United States District Court, S.D. New York
September 27, 2005.
JUANA VIADA, ET AL., Plaintiffs,
OSAKA HEALTH SPA, INC., ET AL., Defendants.
The opinion of the court was delivered by: KEVIN FOX, Magistrate Judge
REPORT and RECOMMENDATION
TO THE HONORABLE VICTOR MARRERO, UNITED STATES DISTRICT JUDGE
In this action, brought under, inter alia, the Fair Labor
Standards Act, the plaintiff Elena Zumba ("Zumba"), who joined
the action as a party when the plaintiffs amended their original
complaint, has made an application, pursuant to Fed.R.Civ.P.
41(a)(2), that she be permitted to withdraw as a plaintiff in
this action. According to a declaration filed by Haeyoung Yoon,
Esq., counsel to the plaintiffs, Zumba has determined that,
"based upon her personal circumstances . . . she no longer wishes
to pursue this litigation."
Defendant Nam-Hi Lee ("Lee") is the only defendant in the
action who opposes Zumba's application, notwithstanding the fact
that counsel to the plaintiffs has submitted a facsimile copy of
a stipulation executed by Lee through which she agreed that Zumba
could withdraw as a plaintiff in the action. Lee now denies that
she executed the stipulation and urges the court to deny the
instant application because she wishes to examine Zumba orally at
Fed.R.Civ.P. 41(a)(2), in its most pertinent part, informs
that "an action shall not be dismissed at the plaintiff's
instance, save upon order of the court, and upon such terms and conditions as the court deems proper." The determination to grant
an application for dismissal without prejudice, such as has been
made by Zumba, is left to the discretion of the court. Zimpro
Inc. v. United States Environmental Protection Agency,
83 F.R.D. 302, 303 (N.D.N.Y. 1979). "Although voluntary dismissal without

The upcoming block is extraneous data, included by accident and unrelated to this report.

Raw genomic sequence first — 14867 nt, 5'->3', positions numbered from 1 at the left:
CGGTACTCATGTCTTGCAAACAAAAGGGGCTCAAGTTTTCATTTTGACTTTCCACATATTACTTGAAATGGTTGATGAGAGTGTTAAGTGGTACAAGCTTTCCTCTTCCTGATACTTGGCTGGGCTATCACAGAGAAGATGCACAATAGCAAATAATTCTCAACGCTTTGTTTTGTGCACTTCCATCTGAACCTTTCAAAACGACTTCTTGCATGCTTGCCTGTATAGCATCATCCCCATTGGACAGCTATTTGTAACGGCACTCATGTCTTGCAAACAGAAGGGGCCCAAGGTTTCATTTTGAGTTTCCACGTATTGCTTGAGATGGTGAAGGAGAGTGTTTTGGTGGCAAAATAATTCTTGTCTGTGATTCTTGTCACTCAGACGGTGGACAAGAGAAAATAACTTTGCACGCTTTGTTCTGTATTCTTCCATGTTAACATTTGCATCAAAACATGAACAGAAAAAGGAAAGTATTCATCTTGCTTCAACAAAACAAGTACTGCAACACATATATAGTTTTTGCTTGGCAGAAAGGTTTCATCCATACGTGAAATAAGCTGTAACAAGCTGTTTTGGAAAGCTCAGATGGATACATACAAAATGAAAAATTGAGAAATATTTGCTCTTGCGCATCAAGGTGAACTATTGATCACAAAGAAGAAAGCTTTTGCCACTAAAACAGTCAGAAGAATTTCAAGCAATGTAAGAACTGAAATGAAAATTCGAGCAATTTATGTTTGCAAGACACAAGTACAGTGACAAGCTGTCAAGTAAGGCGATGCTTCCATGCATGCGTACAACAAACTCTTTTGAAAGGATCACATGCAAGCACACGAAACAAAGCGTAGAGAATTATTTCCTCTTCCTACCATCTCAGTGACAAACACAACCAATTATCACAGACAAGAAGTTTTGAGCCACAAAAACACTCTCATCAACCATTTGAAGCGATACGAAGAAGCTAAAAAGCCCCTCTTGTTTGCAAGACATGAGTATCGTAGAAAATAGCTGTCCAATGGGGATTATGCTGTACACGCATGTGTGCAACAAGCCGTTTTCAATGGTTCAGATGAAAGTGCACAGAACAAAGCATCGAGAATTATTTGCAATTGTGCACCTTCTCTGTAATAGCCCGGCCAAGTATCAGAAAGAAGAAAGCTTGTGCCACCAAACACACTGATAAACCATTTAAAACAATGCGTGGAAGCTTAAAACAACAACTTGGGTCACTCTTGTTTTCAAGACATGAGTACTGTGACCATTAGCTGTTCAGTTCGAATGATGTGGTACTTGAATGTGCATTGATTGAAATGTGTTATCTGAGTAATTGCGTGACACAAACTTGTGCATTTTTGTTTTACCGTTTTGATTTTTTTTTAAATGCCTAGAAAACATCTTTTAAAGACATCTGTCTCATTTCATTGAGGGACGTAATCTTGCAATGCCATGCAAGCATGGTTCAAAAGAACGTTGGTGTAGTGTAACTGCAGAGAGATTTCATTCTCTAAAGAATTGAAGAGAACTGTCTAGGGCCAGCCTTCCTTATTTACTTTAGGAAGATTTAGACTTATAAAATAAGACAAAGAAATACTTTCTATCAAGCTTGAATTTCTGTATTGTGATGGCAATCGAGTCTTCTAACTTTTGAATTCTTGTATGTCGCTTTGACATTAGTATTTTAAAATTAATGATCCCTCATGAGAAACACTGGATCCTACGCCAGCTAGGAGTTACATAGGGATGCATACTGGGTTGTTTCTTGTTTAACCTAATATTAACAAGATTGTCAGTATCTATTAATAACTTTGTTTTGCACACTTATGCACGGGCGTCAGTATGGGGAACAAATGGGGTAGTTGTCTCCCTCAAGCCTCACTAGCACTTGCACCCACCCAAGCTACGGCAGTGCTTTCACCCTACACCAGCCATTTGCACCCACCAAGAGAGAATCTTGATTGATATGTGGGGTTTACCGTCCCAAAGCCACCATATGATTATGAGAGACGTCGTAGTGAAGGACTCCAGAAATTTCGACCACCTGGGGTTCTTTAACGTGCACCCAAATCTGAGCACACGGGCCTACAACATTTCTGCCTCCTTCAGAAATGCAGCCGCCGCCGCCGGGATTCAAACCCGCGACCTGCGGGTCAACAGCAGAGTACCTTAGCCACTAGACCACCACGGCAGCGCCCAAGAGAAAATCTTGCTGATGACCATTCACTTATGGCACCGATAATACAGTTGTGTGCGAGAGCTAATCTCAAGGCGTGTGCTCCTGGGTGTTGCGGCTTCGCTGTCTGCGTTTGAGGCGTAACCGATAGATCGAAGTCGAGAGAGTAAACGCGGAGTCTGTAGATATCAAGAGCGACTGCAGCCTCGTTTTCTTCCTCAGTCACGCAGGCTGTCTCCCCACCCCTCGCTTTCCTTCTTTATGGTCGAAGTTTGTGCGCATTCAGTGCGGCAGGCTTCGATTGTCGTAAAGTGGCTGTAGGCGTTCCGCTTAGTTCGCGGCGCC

prejudice is not a matter of right . . . the presumption in this
circuit is that a court should grant a dismissal pursuant to
[Fed.R.Civ.P.] 41(a)(2) absent a showing that defendants will
suffer substantial prejudice as a result." Guzman v. Hazemag
U.S.A., Inc., 145 F.R.D. 308, 309 (E.D.N.Y. 1993) (citations
The Second Circuit Court of Appeals has indicated that the
following factors ought to be considered when determining whether
to grant an application made pursuant to Fed.R.Civ.P.
41(a)(2): "The plaintiff's diligence in bringing the motion; any
`undue vexatiousness' on plaintiff's part; the extent to which
the suit has progressed, including the defendant's effort and
expense in preparation for trial; the duplicative expense of
relitigation; and the adequacy of the plaintiff's explanation for
the need to dismiss. See Zagano v. Fordham University,
900 F.2d 12, 14 (2d Cir. 1990). In Zagano, after four years of
pretrial discovery activities, a date for trial was fixed. The
week before the trial was scheduled to commence, the plaintiff
moved for voluntary dismissal of the action pursuant to
Fed.R.Civ.P. 41(a)(2). When the application was denied by the trial
judge, the plaintiff refused to proceed with the trial and the
action was dismissed.
The case at bar can be distinguished from Zagano in several
respects. This case has been pending for approximately one year,
not four. The pace at which the parties' pretrial discovery
activities has progressed has been slowed by amended pleadings,
withdrawals from the action by defense counsel and the poor
health of two individual defendants. As a consequence, the action